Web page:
‘Going through their Twitter just stresses me out,’ said one critic
A junior nominated for a position on Auburn University’s student government was successfully shot down because he expressed Christian and conservative beliefs on social media.
Stephen Morris was nominated for the position of chief justice of Auburn University’s Student Government Association. To his surprise, at the session where his nomination was to be taken up, held remotely over video, several members of the student senate strongly opposed his nomination.
Morris’s critics accused him of racism over tweets they found offensive, and declared him unfit for service in student government.
“Our SGA president appointed me to serve as chief justice. His appointment had to be confirmed by the Student Senate by a two-thirds majority, which has—up to this point—been a formality,” Morris told The College Fix in an email.
Some ‘concerning beliefs’
A video of the mid-July session along with a copy of the meeting’s minutes shows members of the student Senate and others piling on.
The moderator, Vice President Cole Callahan, called an open forum near the beginning of the session.
An African-American student named Dionne with the pronouns she/her came on the screen and said:
I’ve been informed that someone who’s running for, I think, vice president of the judicial branch or something has some like concerning beliefs like that I feel like just wouldn’t fit like the position. I don’t really know how y’all do things, but I wouldn’t, I personally would not want Stephen Morrison to be in that position (checks notes) chief justice, because I’ve just feel like if someone can trivialize like poverty to things like marriage and abstaining to like abstaining to have sex or finishing high school, like I don’t, I can’t see how they’re trying to, how they can be in that position. And just like other things they have said, especially their stance on Black Lives Matter, saying hate speech doesn’t exist, like how can you be a chief justice and not think hate speech doesn’t exist, like that doesn’t make sense. Just a whole bunch of stuff, like going through their Twitter just stresses me out. And I don’t think I’m the only one that doesn’t want to see them in that position.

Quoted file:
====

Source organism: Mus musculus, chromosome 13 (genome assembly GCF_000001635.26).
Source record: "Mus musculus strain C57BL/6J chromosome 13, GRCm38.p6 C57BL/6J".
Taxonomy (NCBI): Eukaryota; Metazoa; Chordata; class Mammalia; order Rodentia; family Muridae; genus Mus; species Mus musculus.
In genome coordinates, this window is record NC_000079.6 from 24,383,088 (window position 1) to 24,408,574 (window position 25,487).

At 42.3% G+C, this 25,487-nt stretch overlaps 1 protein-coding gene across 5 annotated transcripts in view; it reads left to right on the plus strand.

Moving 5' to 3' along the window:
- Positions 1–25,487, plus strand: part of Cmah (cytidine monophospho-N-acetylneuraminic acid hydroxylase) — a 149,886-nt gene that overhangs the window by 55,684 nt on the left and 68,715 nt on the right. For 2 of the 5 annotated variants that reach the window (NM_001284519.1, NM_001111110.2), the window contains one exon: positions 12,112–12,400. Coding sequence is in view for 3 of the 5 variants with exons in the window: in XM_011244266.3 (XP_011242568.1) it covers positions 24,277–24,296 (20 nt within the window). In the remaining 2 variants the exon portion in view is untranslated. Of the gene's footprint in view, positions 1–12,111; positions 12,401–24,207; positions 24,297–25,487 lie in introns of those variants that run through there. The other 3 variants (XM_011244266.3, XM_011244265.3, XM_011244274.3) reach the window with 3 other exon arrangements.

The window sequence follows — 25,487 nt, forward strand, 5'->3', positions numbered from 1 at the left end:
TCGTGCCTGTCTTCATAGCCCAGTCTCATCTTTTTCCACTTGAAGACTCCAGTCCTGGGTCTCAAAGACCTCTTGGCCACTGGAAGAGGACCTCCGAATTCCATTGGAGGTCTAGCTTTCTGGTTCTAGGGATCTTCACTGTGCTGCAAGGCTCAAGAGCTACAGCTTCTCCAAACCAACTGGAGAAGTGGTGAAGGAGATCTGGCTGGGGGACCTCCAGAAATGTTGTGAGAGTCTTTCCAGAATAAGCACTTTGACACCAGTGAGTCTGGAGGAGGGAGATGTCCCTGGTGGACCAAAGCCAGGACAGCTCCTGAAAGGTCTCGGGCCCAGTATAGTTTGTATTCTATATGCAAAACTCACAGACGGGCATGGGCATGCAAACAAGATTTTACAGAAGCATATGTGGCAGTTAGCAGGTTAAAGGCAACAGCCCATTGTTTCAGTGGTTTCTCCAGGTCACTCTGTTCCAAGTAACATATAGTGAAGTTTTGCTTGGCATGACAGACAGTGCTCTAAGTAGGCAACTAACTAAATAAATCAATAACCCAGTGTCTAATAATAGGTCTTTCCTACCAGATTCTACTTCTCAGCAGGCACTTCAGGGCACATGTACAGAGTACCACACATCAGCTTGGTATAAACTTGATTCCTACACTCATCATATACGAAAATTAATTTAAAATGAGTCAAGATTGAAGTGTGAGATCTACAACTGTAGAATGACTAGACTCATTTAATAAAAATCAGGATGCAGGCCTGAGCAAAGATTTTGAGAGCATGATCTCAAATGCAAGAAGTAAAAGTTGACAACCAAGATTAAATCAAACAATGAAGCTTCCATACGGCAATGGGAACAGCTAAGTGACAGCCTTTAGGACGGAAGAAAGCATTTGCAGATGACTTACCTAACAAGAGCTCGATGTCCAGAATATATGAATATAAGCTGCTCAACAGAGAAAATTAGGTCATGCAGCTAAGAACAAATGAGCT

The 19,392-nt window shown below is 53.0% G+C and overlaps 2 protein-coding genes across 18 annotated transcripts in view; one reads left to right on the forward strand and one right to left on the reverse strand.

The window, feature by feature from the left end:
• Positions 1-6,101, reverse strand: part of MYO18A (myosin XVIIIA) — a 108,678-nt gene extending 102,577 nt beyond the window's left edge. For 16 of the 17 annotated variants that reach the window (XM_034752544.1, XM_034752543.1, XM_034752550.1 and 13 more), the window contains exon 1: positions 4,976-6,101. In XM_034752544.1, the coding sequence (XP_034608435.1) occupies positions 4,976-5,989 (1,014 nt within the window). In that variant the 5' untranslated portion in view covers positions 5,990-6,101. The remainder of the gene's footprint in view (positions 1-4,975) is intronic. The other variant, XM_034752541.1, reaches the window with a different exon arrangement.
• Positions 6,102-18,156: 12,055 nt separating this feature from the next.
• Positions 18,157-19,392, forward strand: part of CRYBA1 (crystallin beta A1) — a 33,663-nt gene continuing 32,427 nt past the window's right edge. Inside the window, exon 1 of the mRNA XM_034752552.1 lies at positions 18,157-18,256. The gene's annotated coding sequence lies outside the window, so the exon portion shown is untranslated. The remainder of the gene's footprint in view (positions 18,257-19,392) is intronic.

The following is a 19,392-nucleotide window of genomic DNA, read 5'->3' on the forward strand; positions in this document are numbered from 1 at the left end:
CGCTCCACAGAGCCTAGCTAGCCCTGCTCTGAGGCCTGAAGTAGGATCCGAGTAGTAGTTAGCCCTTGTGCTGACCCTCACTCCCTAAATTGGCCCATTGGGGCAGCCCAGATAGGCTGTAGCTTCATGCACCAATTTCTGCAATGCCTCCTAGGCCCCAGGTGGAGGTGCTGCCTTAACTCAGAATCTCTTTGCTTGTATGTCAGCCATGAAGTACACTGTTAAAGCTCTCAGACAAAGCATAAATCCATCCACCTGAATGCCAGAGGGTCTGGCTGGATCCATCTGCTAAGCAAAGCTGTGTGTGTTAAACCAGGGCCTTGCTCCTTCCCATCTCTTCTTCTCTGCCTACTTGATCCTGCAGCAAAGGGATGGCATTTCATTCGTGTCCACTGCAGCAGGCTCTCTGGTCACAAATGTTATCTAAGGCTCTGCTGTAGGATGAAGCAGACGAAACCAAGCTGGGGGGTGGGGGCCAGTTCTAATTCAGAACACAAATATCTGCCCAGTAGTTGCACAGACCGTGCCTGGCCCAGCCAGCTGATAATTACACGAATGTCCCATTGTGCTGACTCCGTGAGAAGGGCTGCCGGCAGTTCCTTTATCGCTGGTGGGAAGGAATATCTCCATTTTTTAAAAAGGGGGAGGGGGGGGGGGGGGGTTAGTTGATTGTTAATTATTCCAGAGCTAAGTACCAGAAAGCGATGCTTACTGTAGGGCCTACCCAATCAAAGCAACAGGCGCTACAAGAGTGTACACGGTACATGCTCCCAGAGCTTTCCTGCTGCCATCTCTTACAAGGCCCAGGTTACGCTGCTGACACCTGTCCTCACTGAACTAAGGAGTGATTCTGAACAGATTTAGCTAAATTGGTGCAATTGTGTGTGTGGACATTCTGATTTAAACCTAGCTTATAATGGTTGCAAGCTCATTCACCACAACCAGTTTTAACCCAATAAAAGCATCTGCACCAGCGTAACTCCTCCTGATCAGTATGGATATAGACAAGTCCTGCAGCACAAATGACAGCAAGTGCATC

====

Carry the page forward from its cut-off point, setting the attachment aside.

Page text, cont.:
Upon the opening of debate after some business, two senators, Brandan Belser and Sydney Williams, both African-Americans, immediately objected to Morris.
Belser said Morris “is unfit to serve and that they would not judge without bias due to the fact that they have previously referred to humans, a human population, as ‘inhumane animals.’”
Williams said, “This isn’t religion. Some of the things have been concerning.” She said she didn’t have confidence that Morris could be unbiased and thought he wasn’t representative of the Auburn student community.
If you say “Black Lives Matter” but ignore black-on-black murder, you’re a ridiculous hypocrite.
— Stephen Morris (@stephen12morris) January 18, 2021
‘Hate speech’ does not exist.
Speech is not violence.
— Stephen Morris (@stephen12morris) September 17, 2020
BLM terrorists have taken the position that police officers should simply allow themselves to be killed by violent criminals.
This is unsurprising considering that they believe police lives don’t matter. Furthermore, these inhumane animals celebrate their deaths.
Pure evil. https://t.co/VNNe3HARsh
— Stephen Morris (@stephen12morris) September 14, 2020
Senator Coleman Turnipseed yielded her time to the Black Student Union’s incoming President Mya Strickland, who expressed concern regarding Morris’s ability to adjudicate a hypothetical case of a transgender candidate for Miss Homecoming.
Strickland also said that rejecting him was not a matter of politics but “human decency.”
‘Sets a dangerous precedent’
Some senators and students came to Morris’s defense.